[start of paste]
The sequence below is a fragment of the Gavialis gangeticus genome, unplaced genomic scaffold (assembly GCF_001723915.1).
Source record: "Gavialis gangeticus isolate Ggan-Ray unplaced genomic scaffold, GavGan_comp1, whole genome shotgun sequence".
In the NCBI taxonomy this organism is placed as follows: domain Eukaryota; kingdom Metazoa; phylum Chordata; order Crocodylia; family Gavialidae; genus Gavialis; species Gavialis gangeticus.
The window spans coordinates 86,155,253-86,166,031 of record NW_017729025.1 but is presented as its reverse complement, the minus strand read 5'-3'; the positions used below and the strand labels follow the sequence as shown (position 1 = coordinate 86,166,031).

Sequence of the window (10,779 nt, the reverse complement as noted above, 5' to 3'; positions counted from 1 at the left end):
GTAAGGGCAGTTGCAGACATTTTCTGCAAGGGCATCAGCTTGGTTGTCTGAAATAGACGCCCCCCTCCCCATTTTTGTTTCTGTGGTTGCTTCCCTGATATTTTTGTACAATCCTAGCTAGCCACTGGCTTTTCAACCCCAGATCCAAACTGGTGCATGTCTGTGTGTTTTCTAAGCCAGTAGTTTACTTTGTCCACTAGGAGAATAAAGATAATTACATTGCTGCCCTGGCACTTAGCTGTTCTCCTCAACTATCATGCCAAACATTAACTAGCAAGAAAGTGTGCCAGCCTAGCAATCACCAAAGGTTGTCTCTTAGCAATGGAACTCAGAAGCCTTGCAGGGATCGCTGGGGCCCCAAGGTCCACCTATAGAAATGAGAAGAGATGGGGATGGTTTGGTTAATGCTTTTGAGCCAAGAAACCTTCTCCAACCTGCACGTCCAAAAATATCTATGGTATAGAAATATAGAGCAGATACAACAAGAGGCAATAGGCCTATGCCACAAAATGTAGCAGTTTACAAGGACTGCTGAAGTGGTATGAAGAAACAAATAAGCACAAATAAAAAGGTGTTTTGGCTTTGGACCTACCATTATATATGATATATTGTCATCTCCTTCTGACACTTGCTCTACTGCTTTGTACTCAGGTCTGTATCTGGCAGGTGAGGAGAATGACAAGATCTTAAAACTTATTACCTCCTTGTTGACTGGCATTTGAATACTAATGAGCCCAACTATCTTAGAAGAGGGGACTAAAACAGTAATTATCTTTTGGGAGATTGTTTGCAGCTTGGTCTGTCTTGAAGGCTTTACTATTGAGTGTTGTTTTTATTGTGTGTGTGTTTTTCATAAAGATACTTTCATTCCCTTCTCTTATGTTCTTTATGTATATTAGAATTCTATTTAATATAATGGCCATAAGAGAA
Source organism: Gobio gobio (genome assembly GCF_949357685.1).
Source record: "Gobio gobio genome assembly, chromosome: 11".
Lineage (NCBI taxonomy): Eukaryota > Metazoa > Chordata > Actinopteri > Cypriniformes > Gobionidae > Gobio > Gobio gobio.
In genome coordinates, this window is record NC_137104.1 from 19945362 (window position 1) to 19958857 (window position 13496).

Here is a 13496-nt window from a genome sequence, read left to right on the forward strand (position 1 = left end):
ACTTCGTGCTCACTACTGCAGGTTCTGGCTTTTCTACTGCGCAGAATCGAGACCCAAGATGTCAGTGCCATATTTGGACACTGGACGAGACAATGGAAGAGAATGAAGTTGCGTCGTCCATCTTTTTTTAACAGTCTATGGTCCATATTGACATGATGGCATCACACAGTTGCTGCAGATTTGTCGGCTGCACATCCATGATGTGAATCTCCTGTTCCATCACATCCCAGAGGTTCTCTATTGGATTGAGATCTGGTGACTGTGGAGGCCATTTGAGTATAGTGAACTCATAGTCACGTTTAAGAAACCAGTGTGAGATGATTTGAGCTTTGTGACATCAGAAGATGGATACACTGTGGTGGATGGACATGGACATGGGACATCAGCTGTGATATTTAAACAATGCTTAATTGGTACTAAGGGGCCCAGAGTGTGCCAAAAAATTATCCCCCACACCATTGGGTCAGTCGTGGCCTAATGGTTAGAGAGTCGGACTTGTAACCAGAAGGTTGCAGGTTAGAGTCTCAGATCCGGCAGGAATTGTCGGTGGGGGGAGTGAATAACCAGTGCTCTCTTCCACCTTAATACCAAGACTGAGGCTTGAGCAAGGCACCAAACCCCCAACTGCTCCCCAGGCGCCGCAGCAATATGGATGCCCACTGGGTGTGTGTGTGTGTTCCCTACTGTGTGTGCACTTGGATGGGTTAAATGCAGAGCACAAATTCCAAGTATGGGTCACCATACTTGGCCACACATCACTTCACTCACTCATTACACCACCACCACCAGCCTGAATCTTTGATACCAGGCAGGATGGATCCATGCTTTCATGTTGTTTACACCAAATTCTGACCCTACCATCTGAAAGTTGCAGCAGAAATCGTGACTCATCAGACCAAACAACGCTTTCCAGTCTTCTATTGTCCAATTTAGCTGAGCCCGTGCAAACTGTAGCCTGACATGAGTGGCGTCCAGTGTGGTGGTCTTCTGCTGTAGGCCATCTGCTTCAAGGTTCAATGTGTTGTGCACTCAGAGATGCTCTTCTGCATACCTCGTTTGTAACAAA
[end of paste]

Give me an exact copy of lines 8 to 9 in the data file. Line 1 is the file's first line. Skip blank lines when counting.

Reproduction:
Source record: "Gobio gobio genome assembly, chromosome: 11".
Lineage (NCBI taxonomy): Eukaryota > Metazoa > Chordata > Actinopteri > Cypriniformes > Gobionidae > Gobio > Gobio gobio.